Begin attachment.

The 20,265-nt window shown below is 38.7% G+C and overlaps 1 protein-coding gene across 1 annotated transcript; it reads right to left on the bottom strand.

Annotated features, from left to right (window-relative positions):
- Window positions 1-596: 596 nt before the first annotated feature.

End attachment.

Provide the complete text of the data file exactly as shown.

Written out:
The 20,265-nt window shown below is 38.7% G+C and overlaps 1 protein-coding gene across 1 annotated transcript; it reads right to left on the bottom strand.

Annotated features, from left to right (window-relative positions):
- Window positions 1-596: 596 nt before the first annotated feature.